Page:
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Scenes from The University of Rhode Island

Jamestown resident graduates from URI as top geology student

Media Contact: Todd McLeish, 401-874-7892

KINGSTON, R.I. -- May 19, 2006 -- Growing up in Wisconsin, Sara Lincoln enjoyed looking for fossils in the limestone quarry behind her house. Now a resident of Jamestown, she’ll graduate from the University of Rhode Island on May 21 as the top geology student and recipient of the URI President’s Award for Student Excellence.

“I took a pretty circuitous path to the study of geology, but I’ve always been interested in the subject,” Lincoln said.

She first enrolled at URI to prepare for a career in art history. “I wanted to study and restore ancient sculpture, so I took geology and mineralogy courses to learn more about the properties of rocks,” she said. “I loved those classes and soon realized that I’m more interested in the rocks themselves than in what people have done to them.”

A class field trip to the Colorado Plateau convinced Lincoln that a career in geology was in her future. Studying the course of ancient rivers, climbing a volcanic cinder cone, looking down from the edge of a vast meteor crater, seeing the footprints of dinosaurs, and especially hiking down through several hundred million years of history in the Grand Canyon “really gave me a sense of the depth and drama contained in the geologic record,” she said.

As a student at URI, Lincoln conducted several research projects examining marine geology. In one, she studied the soils on the floor of Wickford Harbor and Greenwich Bay to learn how human activities impact local estuaries. She also studied the layers of sediment on the floor of the Narrow River. “It’s a unique setting,” she explained. “Its well-preserved, annually-deposited layers of sediment tell us a lot about local climate change. And they also reflect global climate signals.”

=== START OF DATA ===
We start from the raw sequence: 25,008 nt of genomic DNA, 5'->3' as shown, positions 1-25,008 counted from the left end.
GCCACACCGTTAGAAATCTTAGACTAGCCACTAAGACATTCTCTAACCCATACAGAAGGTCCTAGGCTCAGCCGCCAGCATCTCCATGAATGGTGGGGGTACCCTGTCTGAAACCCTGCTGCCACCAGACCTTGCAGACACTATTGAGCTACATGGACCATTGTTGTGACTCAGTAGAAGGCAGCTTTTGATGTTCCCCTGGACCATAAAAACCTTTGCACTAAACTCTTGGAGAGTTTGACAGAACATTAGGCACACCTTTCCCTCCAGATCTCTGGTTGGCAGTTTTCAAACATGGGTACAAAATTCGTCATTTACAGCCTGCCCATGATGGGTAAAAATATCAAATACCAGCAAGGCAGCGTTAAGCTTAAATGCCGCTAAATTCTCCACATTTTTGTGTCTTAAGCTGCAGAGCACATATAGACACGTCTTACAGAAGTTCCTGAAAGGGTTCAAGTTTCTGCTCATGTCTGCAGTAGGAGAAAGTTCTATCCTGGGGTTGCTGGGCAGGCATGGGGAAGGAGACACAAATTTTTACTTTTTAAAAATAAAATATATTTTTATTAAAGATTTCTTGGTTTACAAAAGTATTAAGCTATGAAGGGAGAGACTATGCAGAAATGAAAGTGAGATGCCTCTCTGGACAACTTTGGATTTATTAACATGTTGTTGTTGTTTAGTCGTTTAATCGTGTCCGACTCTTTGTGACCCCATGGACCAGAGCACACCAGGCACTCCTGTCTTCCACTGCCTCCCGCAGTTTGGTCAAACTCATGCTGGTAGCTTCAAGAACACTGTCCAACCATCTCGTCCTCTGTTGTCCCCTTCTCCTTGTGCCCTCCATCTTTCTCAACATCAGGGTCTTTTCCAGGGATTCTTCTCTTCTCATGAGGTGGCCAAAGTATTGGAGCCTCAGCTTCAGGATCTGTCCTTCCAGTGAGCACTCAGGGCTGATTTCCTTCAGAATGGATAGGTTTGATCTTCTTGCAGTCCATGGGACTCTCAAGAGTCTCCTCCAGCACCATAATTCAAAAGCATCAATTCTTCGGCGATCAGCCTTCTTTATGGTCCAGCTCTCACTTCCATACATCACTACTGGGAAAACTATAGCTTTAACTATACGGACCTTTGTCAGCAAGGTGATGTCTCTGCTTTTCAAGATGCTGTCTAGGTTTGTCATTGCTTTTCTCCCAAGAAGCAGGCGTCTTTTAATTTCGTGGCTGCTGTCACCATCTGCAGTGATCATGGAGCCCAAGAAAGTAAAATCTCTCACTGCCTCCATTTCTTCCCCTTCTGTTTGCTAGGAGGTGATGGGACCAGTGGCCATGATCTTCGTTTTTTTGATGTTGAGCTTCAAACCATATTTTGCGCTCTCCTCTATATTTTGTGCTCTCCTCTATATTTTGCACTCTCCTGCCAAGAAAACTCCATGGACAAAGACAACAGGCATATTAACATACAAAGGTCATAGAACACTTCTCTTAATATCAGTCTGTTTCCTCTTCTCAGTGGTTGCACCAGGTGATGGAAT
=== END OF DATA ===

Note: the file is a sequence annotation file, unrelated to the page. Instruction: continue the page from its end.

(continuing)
Lincoln’s final URI research project is in collaboration with astrobiologists at the Graduate School of Oceanography who are studying the microbial activity in subseafloor sediments to determine what sources of energy are available for the microbes to feed on.

Next fall, Lincoln will enroll in a doctoral program at the Massachusetts Institute of Technology. “Much of my research at URI has focused on recent geologic processes,” she said. “For graduate study I want to switch tracks and go back several hundred million years. I plan to work on the geologic record of archaea – one of the three domains of life, just discovered in 1977 – in an approach combining organic geochemistry and microbial genomics.”

Lincoln is especially interested in the origin and early evolution of life on Earth, and she looks forward to a long and active research career. “I’m especially intrigued by the co-evolution of biology and geology,” she said. “The planet was once very different than it is now, and microbes helped change it into the world we know.”

Pictured above, Sara Lincoln at the Grand Canyon. Photo courtesy of Sara Lincoln.